TARPON SPRINGS – When the 2019 edition of Tarpon Fest, an all-day music festival on two stages in downtown Tarpon Springs, starts at 3 p.m. on March 23, Phil Esposito, the charismatic lead singer of the Black Honkeys Band, will be front and center to kick off the show.
“Brother Phil,” as Esposito is known, and his band will also be on stage to close out the outdoor portion of the event in the courtyard of the city’s Historic Train Depot Museum at around 11 p.m.
It’s a burning-the-candle-at-both-ends approach that’s been a staple of the band the Clearwater native formed in 2000, leading to sold out shows everywhere they go.
“We average about 12 to 14 shows a month, so we’re basically playing every other day,” Esposito said in December at the Neptune Lounge, site of the second Tarpon Fest stage. “I know why I do it, because I love to do it. It’s a pain in the — sometimes! But it’s worth it to get to play incredible music with my friends, and people really seem to dig it.”
People “dig” the Black Honkeys shows because the band plays an eclectic set list featuring funky, feel-good R&B and soul classics from the 1970s and ’80s by the likes of the O’Jays, K.C and the Sunshine Band, Billy Preston and Sly and the Family Stone, among others.
“We try to pick not-so-obvious hits. Like, we’ll play J. Geils’ “Give it to Me” instead of “Love Stinks”,” Esposito explained. “I like to do something different. We’re trying to stay a little off the beaten path.”
Fortunately for North Pinellas residents, that path has often led to Tarpon Springs. Last year the band played the Hippiefest at the Sponge Docks, at the city’s Oktoberfest celebration and the Tarpon Fest.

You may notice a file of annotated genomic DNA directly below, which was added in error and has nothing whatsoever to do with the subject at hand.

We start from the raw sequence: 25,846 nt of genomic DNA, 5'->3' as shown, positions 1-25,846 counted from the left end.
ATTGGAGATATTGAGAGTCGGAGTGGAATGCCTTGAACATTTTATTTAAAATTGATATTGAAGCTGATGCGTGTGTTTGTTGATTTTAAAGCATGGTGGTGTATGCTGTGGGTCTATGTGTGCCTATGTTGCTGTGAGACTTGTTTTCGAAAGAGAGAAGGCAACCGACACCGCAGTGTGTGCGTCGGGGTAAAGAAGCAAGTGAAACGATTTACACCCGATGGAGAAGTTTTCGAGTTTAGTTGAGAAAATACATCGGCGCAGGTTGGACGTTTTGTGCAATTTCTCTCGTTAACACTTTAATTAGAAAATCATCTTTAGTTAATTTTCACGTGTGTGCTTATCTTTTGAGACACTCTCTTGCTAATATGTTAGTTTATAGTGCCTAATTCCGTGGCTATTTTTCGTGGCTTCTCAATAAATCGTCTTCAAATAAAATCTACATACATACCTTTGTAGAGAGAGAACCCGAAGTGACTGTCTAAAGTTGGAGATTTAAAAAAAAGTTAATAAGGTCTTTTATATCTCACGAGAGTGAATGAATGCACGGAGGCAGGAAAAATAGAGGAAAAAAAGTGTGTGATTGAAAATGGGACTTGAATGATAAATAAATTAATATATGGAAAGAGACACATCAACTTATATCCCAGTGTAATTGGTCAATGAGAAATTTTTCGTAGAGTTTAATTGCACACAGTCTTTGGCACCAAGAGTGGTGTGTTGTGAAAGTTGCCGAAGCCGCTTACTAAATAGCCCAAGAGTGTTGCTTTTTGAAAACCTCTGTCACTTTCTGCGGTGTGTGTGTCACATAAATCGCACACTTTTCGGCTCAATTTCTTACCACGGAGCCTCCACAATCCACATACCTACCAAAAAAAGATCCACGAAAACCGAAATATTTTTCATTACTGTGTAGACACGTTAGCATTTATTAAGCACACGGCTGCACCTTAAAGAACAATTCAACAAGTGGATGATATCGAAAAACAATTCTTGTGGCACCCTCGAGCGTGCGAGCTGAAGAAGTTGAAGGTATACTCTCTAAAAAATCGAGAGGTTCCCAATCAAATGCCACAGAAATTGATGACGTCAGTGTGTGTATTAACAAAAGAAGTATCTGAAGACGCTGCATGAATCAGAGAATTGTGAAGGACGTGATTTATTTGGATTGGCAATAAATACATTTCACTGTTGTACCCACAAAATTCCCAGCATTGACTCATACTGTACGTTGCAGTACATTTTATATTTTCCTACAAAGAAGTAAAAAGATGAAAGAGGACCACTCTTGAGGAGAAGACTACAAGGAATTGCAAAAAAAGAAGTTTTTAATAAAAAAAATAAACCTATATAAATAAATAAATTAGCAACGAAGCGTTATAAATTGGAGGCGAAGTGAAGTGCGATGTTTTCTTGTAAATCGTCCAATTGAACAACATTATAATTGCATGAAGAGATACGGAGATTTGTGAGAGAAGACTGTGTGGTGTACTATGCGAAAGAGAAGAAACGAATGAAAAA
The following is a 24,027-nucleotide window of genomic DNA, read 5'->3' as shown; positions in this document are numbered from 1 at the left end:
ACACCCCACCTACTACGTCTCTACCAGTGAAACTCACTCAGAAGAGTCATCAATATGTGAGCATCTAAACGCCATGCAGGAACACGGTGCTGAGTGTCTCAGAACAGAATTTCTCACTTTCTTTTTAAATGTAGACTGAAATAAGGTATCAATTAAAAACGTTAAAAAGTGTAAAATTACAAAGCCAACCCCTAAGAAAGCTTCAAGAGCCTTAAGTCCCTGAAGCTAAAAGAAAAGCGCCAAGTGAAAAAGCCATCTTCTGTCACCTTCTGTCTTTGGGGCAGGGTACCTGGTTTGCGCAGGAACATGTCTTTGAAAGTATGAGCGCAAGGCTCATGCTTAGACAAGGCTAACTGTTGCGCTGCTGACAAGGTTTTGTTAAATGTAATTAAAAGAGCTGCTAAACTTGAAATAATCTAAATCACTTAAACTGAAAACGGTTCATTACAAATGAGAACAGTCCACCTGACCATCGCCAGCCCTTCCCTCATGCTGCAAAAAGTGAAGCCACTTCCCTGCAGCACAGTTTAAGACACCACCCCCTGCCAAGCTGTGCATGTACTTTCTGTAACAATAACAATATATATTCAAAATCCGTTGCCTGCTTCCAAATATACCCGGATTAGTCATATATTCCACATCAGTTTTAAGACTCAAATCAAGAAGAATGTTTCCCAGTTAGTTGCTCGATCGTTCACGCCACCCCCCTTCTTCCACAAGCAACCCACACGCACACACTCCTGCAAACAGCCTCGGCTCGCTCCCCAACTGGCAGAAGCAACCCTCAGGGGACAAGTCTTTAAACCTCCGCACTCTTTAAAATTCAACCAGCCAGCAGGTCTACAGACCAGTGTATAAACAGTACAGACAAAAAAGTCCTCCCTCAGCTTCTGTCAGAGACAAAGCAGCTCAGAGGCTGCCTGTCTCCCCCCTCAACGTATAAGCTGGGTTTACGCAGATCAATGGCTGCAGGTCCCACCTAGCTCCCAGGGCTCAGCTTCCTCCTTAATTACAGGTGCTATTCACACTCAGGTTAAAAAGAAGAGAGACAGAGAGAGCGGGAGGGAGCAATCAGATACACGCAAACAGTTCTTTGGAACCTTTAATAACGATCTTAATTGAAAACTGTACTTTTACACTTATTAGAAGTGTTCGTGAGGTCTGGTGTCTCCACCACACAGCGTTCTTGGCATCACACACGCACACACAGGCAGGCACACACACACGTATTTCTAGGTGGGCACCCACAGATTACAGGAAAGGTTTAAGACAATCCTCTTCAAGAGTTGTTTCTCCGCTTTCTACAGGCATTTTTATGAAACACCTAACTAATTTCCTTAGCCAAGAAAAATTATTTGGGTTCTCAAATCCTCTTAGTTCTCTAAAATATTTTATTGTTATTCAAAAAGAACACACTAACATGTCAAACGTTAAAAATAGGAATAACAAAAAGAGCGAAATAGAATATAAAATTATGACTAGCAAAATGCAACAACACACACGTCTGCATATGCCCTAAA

“We love Tarpon Springs,” Phil said. “The city of Tarpon Springs has always been great to us. We built a following here before there was anything going on here. We used to get 150 people at the Zone.”
Esposito’s ties to Tarpon, specifically his friendship with Neptune Lounge owner Eddie Mullally, led to the creation of the inaugural Tarpon Fest, held on a sweltering Saturday last June.
“The Honkeys played my 20th anniversary party in 2016, and Brother Phil and I said let’s utilize the Train Depot for a concert,” Mullally said. “We thought the stage was perfect, and it’s a beautiful backdrop, so…we approached the merchant’s association and the city, and we worked together to set it up.”
Now that the show has moved to March, Mullally hopes the turnout will be just as good, if not better.
“It was way too hot to hold an event like that like in June, and we want this to become an annual music festival in downtown Tarpon Springs,” Mullally said.
As the band approaches two decades together, albeit with a continually rotating cast, Esposito admitted time might be running out to catch the Black Honkeys, named after Esposito’s childhood nickname, with “Brother” Phil at the helm.
“I’d like to go at least 20 years. Take it to the twentieth anniversary and then wind it back,” he said, noting he has a wife and 10-year-old son at home who also require his attention. “But our band never takes anything for granted. We’re lucky to have people dig what we do, buy our merchandise and support us. It’s that reaction that keeps us going.”
Asked what he would do, post-Black Honkeys Band, the guy who seems to perpetually have a twinkle in his eye said, “I don’t know, maybe go acoustic?! I’ll always do something. I can never stop being myself altogether.”